We were delighted to chat to Mr Marc Pacifico, BAAPS Council Member, about the future of plastic surgery training and the new Aesthetic Mentorship Scheme.
BAAPS have recently introduced the Aesthetic Mentorship Scheme; can you tell us a bit about the background to this being developed?
Despite having some world class aesthetic plastic surgeons in the UK, the established training opportunities for our registrars and support for them as they enter their consultant careers are widely variable in terms of access, availability and geographical spread within the UK. The UK is in fact no different from other countries on this front.
However, with the increasingly limited exposure of trainee plastic surgeons to aesthetic surgery, I felt BAAPS had the scope, responsibility and ability to change this. What we have proposed is to engage as many consultant plastic surgeons with established aesthetic plastic surgery practices to become Mentors within a structured programme designed for future generations of UK plastic surgeons.
And how exactly will the scheme work?
Criteria have been established for groups of consultant plastic surgeons or clinics to be eligible to become “host centres”. Once appointed, host centres will then be able to advertise their availability to trainees via BAAPS and also via PLASTA, the UK’s Plastic Surgery Trainee’s Association.
Applicants (who have to have been awarded their FRCS(Plast) qualification) will apply directly to host centres for interview, with successful applicants being awarded a 6-12 month Mentorship post.
Do you see this scheme as being very important to the future of plastic surgery in the UK?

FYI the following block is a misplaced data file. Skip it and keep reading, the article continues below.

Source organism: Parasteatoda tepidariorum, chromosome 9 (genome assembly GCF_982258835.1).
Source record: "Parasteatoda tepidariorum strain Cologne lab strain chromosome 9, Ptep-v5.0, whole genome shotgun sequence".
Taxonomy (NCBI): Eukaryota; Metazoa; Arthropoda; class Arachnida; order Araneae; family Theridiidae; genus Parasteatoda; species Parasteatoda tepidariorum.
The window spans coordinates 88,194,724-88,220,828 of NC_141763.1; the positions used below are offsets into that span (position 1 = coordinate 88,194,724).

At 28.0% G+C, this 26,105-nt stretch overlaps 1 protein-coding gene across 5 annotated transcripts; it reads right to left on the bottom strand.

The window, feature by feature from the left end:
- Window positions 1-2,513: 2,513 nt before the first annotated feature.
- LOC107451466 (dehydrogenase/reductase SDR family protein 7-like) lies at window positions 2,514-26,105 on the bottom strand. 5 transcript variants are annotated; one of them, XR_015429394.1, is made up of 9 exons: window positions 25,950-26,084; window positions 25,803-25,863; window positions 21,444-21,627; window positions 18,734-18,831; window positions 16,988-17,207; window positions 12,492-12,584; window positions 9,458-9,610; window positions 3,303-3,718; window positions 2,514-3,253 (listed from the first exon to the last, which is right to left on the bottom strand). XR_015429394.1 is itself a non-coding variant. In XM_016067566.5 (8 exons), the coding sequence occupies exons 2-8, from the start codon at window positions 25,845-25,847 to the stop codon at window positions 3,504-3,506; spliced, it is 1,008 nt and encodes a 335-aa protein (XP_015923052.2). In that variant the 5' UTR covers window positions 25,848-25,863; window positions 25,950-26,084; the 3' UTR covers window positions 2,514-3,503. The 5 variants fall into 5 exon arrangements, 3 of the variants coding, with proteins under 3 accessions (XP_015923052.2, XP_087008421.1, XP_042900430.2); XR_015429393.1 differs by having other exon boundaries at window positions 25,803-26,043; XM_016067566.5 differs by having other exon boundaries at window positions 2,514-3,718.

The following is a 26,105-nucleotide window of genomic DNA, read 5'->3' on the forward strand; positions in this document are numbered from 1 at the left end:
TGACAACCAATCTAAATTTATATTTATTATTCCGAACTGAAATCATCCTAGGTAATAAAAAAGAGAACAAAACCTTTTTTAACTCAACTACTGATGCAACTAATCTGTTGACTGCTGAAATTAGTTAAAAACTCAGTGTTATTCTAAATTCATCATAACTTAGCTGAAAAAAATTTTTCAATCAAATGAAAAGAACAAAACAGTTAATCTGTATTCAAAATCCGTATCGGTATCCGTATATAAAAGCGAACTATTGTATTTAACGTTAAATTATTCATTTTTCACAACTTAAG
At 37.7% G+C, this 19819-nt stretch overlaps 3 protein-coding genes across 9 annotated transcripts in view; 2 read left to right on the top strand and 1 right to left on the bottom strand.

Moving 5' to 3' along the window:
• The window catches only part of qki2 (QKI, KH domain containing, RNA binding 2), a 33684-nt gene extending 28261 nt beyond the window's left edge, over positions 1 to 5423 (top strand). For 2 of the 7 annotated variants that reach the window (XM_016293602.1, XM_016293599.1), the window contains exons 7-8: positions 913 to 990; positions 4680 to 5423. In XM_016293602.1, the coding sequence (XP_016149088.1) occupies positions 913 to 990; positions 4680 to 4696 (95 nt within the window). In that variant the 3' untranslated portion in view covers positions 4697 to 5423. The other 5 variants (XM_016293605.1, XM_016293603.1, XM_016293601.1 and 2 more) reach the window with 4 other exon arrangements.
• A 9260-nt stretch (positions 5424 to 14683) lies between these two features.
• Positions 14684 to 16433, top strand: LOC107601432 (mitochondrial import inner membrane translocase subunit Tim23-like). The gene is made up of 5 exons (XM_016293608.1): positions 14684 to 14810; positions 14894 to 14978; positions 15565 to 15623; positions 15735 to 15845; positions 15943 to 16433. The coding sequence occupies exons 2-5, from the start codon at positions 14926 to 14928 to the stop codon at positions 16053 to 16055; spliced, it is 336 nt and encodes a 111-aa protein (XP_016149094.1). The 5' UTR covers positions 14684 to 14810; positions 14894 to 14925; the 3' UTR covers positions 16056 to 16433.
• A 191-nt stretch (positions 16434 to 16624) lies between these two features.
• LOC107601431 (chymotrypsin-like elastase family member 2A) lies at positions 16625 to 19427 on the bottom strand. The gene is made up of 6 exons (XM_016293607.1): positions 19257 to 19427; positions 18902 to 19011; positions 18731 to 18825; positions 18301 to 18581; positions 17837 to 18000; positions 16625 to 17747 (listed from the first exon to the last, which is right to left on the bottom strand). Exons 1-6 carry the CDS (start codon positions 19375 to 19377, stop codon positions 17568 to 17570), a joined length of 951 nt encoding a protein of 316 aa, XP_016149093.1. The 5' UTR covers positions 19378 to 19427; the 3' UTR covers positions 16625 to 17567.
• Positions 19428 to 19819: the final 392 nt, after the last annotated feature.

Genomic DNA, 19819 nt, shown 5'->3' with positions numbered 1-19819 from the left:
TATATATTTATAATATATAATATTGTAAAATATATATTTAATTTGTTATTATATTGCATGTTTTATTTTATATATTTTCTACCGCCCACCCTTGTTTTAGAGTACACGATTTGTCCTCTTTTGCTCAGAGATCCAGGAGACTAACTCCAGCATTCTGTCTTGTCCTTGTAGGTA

I think that we are developing a scheme that will become an integral part of UK plastic surgery training in the future. With the increasing restrictions on the breadth of exposure to different procedures available within the NHS, our trainees are needing to broaden their scope of training opportunities. We are hoping to build a foundation on which a solid future of aesthetic plastic surgery training can then flourish in the UK. Furthermore, the concept of this scheme does not stop at the end of the training time – we plan that as the trainees become consultants, their Mentors will continue to be there for them, offering advice and career guidance.
What do you think will be the main advantages to plastic surgery trainees?
If the scheme develops as we hope, we will for the first time, be able to provide a map within the UK of all associated aesthetic surgery training opportunities; however, and probably more importantly, we will be building a framework to support trainees as they enter their consultant careers by providing mentorship that will help oversee and guide them in the early stages of their careers in aesthetic surgery. This will be invaluable from both the clinical perspective and also the practice management side of things too.
Would you also encourage experienced consultants to get involved and do you think it will benefit them as much as the trainees?
I would very much like to see as many experienced consultant plastic surgeons in the country sign up to this scheme as possible – their knowledge and expertise will be an incredible learning resource for the next generation of surgeons. In all aspects of medicine, we never stop learning, and I find we can also learn from our trainees: their previous experience, their academic curiosity, their questioning of why and how we are approaching different situations all keep us on our toes and continue to push us to stay at the top of our game!
How can interested trainees find out more information?
Please do not hesitate to contact the BAAPS office - firstname.lastname@example.org or https://baaps.org.uk for more information, and to express an interest. We hope to have the first few posts advertised at the beginning of 2022.